- The Washington Times - Wednesday, June 6, 2001

The Clinton administrations staff cuts are to blame for much of the waste, fraud and abuse in the federal government, according to a report released yesterday by Sen. Fred Thompson, Tennessee Republican.

The report, filed by Mr. Thompson on his last day as chairman of the Senate Government Affairs Committee, found that staff reductions under Mr. Clinton "actually detracted from the capacity of agencies to carry out essential functions and made them more vulnerable to fraud, waste and mismanagement."

The report said the layoffs caused a "brain drain that cost the government many of its most experienced and valuable employees."

More importantly, the administration did not provide a commensurate reduction in federal responsibilities, meaning "the federal government wound up doing the same old things in the same old way, but with fewer experienced employees."

At a press conference yesterday, Mr. Thompson downplayed the report´s criticism of the Clinton administration, saying it would take leadership and bipartisanship to fix the problem.

The findings are part of two-volume, 200-page report cataloging reports of mismanagement filed over the last two years by the General Accounting Office, departmental inspectors general and others.

That report found problems not only with the federal work force, but with financial management, information technology and with overlap and duplication of government efforts.

"This is something the president takes very seriously," said Office of Management and Budget Director Mitch Daniels, who accepted the report from Mr. Thompson at the press conference.

"[Mr. Thompson] has provided us a road map to attack a problem that has been festering for a long time," he said.

Mr. Thompson said many of the problems, including Boston´s $13.6 billion "Big Dig" highway project, which is more than five times more expensive than projected, mammoth financial mismanagement at the Department of Defense, and $12 billion in annual mispayments from Medicare, "were not created by the Clinton administration. But the Clinton administration did not give them the attention they deserved, either."

Also on a top-10 list of the worst examples of mismanagement is the Internal Revenue Service for its financial shortcomings.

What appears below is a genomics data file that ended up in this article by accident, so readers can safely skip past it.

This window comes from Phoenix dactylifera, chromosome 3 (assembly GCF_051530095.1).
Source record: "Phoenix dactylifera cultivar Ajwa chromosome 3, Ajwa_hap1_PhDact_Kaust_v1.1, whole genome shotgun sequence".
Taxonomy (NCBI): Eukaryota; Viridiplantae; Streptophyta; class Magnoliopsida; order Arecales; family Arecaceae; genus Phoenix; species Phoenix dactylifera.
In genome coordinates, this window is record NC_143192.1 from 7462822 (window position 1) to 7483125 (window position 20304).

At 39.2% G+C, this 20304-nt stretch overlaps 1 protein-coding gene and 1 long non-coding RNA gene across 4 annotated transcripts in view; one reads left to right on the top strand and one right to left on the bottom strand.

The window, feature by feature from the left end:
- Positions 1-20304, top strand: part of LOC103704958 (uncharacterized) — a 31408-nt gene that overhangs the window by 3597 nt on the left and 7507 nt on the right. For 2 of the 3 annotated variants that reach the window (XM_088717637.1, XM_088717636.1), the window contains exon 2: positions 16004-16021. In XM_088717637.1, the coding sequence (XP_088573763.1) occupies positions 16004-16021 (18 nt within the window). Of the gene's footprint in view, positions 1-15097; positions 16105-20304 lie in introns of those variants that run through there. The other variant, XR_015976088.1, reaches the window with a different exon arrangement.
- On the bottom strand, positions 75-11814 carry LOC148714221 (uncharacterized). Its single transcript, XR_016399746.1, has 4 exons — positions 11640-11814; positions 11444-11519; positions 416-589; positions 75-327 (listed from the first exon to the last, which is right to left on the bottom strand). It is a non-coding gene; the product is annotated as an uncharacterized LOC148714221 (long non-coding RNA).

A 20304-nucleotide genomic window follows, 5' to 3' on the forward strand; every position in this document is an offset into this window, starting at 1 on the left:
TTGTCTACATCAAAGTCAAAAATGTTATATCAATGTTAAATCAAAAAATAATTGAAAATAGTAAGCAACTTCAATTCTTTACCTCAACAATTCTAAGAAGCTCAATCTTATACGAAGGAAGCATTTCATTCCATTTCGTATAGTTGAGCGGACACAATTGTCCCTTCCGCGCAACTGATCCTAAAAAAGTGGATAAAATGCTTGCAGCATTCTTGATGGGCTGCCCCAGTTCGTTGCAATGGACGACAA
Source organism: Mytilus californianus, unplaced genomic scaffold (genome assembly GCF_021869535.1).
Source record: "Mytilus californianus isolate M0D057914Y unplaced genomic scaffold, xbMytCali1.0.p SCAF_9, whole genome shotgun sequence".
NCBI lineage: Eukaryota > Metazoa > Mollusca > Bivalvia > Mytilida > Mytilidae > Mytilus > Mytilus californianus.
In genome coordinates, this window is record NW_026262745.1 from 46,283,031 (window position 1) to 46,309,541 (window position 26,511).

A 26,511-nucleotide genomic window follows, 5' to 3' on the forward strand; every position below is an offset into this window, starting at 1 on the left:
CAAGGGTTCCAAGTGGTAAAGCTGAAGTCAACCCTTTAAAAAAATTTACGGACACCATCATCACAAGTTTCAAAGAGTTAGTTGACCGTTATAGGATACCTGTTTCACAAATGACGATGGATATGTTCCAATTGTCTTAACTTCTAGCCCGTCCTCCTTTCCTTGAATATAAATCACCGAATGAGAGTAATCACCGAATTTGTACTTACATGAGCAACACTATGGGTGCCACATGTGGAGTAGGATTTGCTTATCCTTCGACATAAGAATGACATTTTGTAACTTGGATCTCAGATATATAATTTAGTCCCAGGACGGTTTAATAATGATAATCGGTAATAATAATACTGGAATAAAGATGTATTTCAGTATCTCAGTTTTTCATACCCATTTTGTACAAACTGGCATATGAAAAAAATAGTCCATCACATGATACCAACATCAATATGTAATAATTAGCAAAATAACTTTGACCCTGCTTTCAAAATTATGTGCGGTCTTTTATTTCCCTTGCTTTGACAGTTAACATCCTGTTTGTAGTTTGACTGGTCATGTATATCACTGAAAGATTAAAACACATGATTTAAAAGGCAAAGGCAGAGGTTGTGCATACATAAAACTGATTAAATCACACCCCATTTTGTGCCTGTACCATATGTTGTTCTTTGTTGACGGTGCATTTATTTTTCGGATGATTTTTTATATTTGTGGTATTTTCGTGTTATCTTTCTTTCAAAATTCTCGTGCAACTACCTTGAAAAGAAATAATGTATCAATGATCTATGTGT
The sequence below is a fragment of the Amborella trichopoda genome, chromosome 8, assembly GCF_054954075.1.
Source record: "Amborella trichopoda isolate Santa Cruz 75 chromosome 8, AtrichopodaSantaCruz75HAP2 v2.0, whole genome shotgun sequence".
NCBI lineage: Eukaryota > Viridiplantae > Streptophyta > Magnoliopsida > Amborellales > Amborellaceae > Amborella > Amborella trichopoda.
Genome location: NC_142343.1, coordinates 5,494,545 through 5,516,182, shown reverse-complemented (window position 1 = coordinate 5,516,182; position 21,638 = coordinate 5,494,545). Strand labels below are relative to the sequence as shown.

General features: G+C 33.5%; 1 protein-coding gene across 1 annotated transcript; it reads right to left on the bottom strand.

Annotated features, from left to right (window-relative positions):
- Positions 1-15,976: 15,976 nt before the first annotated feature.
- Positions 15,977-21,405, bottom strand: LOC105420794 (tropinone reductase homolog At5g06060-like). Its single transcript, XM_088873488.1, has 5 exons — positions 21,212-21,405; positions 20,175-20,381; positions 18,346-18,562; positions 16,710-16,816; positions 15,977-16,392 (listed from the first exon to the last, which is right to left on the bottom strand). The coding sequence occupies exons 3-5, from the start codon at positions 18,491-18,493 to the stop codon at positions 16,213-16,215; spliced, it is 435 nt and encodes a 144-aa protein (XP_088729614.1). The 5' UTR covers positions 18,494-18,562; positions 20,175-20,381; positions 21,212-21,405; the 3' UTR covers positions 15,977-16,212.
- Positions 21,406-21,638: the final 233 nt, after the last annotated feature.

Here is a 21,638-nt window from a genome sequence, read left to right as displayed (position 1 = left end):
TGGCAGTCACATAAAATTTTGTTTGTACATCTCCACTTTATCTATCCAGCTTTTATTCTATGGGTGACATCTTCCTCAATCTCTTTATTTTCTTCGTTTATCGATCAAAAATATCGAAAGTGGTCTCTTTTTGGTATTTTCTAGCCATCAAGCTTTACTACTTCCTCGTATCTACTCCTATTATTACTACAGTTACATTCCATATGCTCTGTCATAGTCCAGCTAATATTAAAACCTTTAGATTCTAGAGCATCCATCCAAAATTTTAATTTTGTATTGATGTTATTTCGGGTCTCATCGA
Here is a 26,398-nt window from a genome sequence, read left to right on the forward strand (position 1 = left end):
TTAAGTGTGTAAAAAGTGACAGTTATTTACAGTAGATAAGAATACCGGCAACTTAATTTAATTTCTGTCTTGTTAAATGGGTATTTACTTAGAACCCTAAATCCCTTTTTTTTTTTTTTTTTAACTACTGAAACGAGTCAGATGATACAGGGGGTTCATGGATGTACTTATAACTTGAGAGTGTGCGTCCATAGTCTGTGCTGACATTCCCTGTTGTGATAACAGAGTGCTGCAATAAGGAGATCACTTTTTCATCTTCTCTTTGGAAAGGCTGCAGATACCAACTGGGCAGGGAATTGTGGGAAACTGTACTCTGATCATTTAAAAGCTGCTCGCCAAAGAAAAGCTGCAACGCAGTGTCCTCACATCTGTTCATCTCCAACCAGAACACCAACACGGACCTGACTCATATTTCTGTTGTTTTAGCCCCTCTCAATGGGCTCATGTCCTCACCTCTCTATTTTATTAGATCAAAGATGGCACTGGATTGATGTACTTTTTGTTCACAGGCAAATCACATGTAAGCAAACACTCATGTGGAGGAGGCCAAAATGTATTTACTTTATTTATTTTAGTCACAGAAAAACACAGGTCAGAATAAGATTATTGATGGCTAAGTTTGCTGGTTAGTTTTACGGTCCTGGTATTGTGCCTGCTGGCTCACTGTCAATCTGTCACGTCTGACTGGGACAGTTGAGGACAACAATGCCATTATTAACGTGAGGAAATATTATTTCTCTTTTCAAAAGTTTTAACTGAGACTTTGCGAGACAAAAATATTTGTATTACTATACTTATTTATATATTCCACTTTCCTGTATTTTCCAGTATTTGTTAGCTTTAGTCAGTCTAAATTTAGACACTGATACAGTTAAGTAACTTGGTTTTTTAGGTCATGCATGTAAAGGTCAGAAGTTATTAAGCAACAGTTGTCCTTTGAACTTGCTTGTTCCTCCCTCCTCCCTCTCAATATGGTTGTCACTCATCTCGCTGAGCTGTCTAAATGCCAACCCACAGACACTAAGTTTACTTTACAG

But Mr. Daniels said he and the White House will reject the funding increases recommended by the IRS Oversight Board, an independent board created by Congress. The board says the Bush administration´s request for a 4.7 percent funding increase for the agency is inadequate.

Mr. Daniels dismissed the recommendation as having come from a "single-issue" group.

The report took aim at duplication of government effort, such as the nine agencies operating 27 teen-pregnancy programs, and raw mismanagement, such as $1.3 billion in mispayments made by the Department of Agriculture through the food stamp program.

But the report also found fault with Congress.

"We, as senators, presume already that the Pentagon needs more money," the report quotes Sen. Charles E. Grassley, Iowa Republican, as saying during a speech from the Senate floor this winter. But, Mr. Grassley continued, "the Pentagon does not know how much it spends, [and] if the Pentagon does not know what it owns and spends, then how does the Pentagon know it needs more money?"

Mr. Thompson said the report shows that the government must also make some new investments in human capital and technology.

"We need to get the federal government into the 21st century, even if we have to drag it in kicking and screaming," the report concluded.


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